Exactly one minute into the game the score was 1-0 Panthers.
Related: Remembering Phil Kessel’s Time With the Maple Leafs
Goal Called Back
Twenty seconds after going up 2-1, Calle Janrkrok appeared to put the Maple Leafs up 3-1 on a feed from Matthews. I thought right away the play was offside as both of Matthews’ skates appeared to be inside the Florida blueline as he was receiving a pass from Marner. That feeling was confirmed after Florida coach Paul Maurice challenged the goal.
Two goals in less than 30 seconds could have been a massive momentum swing in this game. But, it wasn’t to be.
Black On Black Doesn’t Work Well
The one more thing I want to mention under “Bad” has nothing to do with the game itself.
It has to do with the Justin Beiber-designed uniforms. Why would a celebrity who’s known for wearing extremely colourful outfits to hockey games come up with the idea of putting black numbers on black jerseys?
I have read countless comments from other fans about how difficult it is to read the numbers and identify the players because of the white-outlined black numbers in the games in which these uniforms are worn. I agree with them. This game is too fast, and the identity of the players is too obscured by helmets and visors, to be able to tell who is who.
I say keep the uniforms for the occasional game. They look cool. Just please, fill in the numbers.
Then, can we talk about dark blue numbers on grey uniforms while we are at it?
Getting back to the conversation about momentum swings. Having the potential 3-1 goal called back, along with Maurice’s tirade behind the Florida bench while the video review was happening, seemed to result in a huge momentum swing in this game. The Panthers did to the Maple Leafs for the remainder of the period what the Maple Leafs had done to them for the majority of the game.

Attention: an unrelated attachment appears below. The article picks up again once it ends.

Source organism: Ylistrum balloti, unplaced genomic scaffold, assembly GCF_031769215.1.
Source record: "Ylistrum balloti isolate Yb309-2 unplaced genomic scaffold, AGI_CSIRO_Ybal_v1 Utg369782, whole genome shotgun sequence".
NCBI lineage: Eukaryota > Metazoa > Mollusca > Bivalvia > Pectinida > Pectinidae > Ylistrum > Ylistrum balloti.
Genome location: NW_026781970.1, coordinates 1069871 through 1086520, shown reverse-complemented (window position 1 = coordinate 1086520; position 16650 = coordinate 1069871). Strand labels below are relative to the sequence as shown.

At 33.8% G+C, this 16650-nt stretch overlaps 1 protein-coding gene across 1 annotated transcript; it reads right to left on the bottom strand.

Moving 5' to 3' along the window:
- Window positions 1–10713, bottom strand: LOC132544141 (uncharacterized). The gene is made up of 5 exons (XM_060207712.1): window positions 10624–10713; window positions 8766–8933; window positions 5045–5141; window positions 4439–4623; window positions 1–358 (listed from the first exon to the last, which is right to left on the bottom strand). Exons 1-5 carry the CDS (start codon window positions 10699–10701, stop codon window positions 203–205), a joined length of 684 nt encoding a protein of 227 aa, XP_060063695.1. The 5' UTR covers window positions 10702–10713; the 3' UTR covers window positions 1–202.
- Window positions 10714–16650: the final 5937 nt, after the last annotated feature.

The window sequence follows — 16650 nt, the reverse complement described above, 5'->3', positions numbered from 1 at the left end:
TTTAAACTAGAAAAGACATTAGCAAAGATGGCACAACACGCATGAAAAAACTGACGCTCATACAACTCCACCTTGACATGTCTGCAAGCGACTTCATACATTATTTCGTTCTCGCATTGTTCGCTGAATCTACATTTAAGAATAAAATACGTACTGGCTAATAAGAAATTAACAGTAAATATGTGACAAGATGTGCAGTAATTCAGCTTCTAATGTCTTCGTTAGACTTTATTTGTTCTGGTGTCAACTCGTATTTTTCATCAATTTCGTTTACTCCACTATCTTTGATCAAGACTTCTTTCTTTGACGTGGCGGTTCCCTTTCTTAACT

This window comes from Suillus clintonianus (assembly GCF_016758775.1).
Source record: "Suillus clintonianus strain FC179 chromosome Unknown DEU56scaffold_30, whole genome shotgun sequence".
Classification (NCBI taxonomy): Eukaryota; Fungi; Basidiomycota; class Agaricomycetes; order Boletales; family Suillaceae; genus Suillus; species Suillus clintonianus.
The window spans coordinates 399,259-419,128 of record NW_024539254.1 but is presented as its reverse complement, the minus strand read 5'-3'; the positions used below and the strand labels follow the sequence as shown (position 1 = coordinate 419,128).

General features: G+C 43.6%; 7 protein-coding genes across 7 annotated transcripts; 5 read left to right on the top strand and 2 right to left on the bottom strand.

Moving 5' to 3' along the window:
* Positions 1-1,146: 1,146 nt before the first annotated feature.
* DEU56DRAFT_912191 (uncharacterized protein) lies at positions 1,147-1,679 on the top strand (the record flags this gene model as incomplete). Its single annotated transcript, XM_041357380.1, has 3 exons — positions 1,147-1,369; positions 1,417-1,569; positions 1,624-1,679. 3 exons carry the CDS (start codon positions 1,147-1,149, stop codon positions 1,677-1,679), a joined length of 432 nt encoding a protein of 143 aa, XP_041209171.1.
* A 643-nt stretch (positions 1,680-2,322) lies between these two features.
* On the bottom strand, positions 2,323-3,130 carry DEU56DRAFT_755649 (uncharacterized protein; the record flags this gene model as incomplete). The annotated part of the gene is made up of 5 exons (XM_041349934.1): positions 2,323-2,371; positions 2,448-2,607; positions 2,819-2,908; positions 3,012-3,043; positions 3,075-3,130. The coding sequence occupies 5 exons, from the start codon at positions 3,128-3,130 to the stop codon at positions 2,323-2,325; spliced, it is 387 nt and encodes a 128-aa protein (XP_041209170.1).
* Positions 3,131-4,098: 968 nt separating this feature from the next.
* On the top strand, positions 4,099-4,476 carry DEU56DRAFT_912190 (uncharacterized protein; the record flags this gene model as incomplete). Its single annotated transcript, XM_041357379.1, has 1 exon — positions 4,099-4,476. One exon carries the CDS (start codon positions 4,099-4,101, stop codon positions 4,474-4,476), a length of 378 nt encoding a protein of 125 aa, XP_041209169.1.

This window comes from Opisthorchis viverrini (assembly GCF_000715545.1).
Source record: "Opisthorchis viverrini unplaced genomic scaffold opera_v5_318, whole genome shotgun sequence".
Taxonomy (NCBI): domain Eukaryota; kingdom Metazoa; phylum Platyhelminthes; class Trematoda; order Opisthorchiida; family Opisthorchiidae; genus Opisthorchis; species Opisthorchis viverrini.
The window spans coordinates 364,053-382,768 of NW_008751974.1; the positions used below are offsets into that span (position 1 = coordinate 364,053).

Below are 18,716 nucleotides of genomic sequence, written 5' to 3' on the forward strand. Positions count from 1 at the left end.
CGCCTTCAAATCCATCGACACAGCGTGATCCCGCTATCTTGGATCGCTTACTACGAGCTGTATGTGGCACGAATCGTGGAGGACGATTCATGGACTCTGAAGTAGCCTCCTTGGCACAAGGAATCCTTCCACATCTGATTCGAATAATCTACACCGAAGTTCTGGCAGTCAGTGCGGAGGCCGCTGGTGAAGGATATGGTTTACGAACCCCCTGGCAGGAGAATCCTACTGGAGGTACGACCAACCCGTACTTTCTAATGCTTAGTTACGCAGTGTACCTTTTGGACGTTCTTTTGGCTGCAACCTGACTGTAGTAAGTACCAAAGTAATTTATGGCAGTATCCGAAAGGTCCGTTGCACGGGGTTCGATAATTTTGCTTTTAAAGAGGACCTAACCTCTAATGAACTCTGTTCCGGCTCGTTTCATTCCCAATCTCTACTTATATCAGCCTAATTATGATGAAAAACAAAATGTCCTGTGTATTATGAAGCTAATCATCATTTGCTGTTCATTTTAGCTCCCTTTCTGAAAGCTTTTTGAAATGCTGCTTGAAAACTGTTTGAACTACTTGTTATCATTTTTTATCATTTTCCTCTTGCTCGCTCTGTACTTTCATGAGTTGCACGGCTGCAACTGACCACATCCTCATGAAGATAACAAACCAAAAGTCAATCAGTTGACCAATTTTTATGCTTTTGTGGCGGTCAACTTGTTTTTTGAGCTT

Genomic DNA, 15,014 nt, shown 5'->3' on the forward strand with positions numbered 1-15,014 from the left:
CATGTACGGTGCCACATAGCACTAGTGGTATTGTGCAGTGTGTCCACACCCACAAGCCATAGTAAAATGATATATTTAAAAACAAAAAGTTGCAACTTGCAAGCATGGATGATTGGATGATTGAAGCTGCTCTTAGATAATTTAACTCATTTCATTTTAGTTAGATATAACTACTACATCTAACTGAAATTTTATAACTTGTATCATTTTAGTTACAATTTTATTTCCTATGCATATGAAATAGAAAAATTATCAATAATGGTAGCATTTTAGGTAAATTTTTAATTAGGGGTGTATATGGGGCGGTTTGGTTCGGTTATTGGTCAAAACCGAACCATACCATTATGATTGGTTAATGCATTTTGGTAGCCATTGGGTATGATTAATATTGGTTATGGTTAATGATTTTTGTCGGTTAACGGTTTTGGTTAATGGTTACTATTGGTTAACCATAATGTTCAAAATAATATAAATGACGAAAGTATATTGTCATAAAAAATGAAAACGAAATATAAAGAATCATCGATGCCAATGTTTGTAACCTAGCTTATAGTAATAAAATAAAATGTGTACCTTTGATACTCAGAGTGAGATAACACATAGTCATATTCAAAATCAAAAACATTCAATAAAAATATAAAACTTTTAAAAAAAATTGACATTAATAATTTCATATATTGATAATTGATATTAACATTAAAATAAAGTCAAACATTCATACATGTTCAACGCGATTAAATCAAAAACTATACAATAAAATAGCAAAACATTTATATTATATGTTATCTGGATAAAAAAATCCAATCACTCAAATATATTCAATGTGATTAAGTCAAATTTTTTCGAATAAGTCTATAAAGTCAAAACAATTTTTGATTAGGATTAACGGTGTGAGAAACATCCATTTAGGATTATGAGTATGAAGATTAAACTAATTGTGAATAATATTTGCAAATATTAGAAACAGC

Until that point, the shots on goal in the game were 38-19 Toronto. The shots on the net in the third period were 9-1 Maple Leafs.
The shots on the net for the remainder of the period were the exact opposite. From the time the goal that would have put the Maple Leafs up 3-1 was called back, the shots to the end of the third period were 9-1 Panthers.
In the play leading to the Florida goal that tied the game, the Panthers were all over the Maple Leafs in the Toronto end. Mark Giordano took a hooking penalty preventing Carter Verhaeghe from a tap in on a wide-open net.
The play was in vain as Sam Reinhart later scored on a deflection of an Aaron Ekblad point shot to tie the game with the Florida goalie on the bench.
According to the official NHL scoring, the Panthers scored their first goal exactly one minute into the game. They scored their second goal with exactly one minute remaining in regulation time.
Game Winning Goal
William Nylander has scored some highlight-winning goals in overtime to win games for the Maple Leafs. In what has been the best season of his career, Nylander has silenced a lot of his critics on the consistency of this game.